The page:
When no more occasions for scandal with neighbours remain, the pair of penguins has exchanged overdue greetings, having touched beaks of each other. After that female, having sat down in front of male, began to stick suppliantly with its beak to male’s beak from below. This action is clear to any penguin busy with chick rearing and means only the wish to be fed. Having pulled its neck for some times, male penguin has opened its mouth, giving the partner an opportunity to pull out prey from its gullet on its own.
Fishing is connected to danger sometimes – large fishes, able to swallow the adult penguin entirely, are found in lake. But on land the number of dangers is not less, therefore penguins should to be on the lookout constantly. Their alarm signal sounds more silently, than a usual voice, but it is distinguished well by the whole colony.
Among the New Zealand forest predators the special place is taken by feathery murderer named ruacapangi. This bird, as against to carnivorous mammals of archipelago, is the descendant of a native kind, and, probably, the presence of small carnivorous mammals had forced its ancestors to join the “arms race”, that had resulted in appearing of this predator. Being a bird, ruacapangi has quite good competitiveness on the background of local fauna of carnivorous mammals, and local herbivore beasts frequently become its prey. It has keen hearing, fine sight, fast feet and strong beak making fatal wounds to small animals.
Ruacapangi, large adult female, wanders in forest. When spring days will become even warmer, it will meet the male and will begin nesting. But now it hunts only for itself. Morning hunting appeared not too successful – ruacapangi tried to prey any rodents, but no one attacks had been crowned with success, and it had to peck up several beetles and one small frog to satisfy its famine for any degree. Sense organs help this bird in search of prey, and it receives enough information to understand who is around of it in forest. Somewhere in branches above the head of bird rustle of feathers is heard – its constant satellite of the last autumn and winter, eagle kea keeps it up. This carnivorous parrot managed well, eating up the rests of ruacapangi’s prey, but it was the true helper of this bird, more than once guided it right to possible prey. The connection of these two birds is still strong, and the parrot does not miss an opportunity to feast on the rests of prey of its strong patron. In spring the vegetation becomes denser, and the number of insects and other smaller animals grows. Therefore life of many medium-sized inhabitants of New Zealandian forests becomes easier, and there is a great probability that somebody of them will simply lose care, having been carried away with search of food. And then the predator will not miss the chance.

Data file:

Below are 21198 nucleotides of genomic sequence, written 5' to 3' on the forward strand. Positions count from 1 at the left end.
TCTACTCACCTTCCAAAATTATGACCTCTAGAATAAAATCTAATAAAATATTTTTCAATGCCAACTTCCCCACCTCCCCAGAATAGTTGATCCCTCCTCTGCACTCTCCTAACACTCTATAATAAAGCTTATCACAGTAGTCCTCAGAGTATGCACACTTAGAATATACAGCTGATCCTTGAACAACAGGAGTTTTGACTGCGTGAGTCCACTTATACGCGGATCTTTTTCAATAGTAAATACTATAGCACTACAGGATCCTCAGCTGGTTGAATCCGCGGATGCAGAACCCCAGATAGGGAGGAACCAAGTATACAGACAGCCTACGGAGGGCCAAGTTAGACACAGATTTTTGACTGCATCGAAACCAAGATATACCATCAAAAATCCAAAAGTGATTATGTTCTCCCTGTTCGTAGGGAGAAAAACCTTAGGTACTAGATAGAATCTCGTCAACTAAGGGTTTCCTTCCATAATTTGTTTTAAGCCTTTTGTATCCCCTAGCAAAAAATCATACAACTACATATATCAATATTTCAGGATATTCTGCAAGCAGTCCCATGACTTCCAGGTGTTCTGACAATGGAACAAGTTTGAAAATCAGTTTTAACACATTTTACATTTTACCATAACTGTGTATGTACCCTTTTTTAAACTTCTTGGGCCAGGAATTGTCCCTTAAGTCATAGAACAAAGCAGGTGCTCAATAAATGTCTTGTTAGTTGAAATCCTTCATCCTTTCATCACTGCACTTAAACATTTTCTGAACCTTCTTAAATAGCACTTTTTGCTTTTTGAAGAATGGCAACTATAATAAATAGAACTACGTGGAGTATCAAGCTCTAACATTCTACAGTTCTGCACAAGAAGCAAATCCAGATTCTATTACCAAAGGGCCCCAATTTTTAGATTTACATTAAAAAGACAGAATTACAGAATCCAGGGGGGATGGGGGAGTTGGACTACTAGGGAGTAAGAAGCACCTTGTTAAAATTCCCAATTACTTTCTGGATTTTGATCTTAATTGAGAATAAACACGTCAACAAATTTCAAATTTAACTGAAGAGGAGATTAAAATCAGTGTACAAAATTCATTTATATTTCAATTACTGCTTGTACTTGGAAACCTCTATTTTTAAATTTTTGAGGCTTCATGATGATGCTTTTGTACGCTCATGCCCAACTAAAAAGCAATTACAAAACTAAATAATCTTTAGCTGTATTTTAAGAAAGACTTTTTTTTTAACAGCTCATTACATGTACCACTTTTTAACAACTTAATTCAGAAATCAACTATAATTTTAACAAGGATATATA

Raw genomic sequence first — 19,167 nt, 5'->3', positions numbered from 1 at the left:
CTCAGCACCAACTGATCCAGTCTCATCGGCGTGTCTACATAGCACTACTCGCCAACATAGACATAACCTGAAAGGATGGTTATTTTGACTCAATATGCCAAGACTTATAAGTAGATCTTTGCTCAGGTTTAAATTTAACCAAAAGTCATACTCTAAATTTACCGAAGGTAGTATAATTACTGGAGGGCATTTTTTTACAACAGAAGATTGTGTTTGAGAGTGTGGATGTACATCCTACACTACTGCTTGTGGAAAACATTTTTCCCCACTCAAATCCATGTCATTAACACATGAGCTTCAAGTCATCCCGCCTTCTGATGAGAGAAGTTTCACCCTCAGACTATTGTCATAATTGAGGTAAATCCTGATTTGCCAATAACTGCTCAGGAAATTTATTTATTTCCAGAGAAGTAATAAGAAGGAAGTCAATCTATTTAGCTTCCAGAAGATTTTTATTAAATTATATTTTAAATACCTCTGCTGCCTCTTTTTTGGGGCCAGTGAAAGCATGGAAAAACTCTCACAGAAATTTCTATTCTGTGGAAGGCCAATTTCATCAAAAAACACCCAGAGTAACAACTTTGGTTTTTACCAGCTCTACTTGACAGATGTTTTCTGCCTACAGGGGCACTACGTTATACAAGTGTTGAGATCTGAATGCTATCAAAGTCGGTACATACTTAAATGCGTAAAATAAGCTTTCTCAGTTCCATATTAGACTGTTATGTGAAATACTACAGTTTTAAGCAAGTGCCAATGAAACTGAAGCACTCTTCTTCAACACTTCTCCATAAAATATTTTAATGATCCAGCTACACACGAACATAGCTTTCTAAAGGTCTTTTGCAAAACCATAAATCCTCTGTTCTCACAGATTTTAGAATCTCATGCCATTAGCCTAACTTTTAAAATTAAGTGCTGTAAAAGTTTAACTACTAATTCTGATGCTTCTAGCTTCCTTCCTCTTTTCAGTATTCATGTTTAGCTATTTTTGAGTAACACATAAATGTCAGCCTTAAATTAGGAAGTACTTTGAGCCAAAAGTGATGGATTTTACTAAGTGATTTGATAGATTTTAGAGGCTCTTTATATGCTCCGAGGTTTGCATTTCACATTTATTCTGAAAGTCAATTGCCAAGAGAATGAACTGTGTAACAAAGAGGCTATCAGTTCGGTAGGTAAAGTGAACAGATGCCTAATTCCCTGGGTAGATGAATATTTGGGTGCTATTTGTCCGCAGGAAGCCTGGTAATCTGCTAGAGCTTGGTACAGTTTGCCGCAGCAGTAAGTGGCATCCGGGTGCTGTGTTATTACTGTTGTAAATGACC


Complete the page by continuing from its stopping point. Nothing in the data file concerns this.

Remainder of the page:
It is very simply to find a colony of New Zealand mountain penguins: it is enough to stand silently in forest and to listen. Being not frightened, these birds call very loudly, establishing their relations, or simply communicating with each other. Ruacapangi female already tried to hunt these birds. It does not like taste of their fish-smelling meat, but it is an easy prey, if penguins are taken unawares. And each individual ruacapangi perfects such skill during all its life.
Ruacapangi has easily distinguished among forest noise voices of penguin colony. Having slightly inclined its head to one side, the bird has listened, and then directed to the colony by silent step. Eagle kea watching it from trees has guessed upon the bird’s behaviour that it has found out possible prey, and has simply stayed where it was, expecting in case of ruacapangi’s success to join its meal later. But now its presence itself may be alarmed for possible bird’s prey and break up the hunt.
Ruacapangi puts feet on the ground very cautiously, and the wood litter almost does not rustle under its toes. The bird steals cautiously to the colony of penguins, having bent down and having extended head and neck forward. After each step it listens and freezes on the spot if voices in penguin colony suddenly began to sound a little bit silently, than up to this moment. Ruacapangi moves forward very cautiously, but it can not take into account all circumstances which can prevent its hunting. And thin twig, having crackled foully under its foot, discontinued all spent efforts instantly.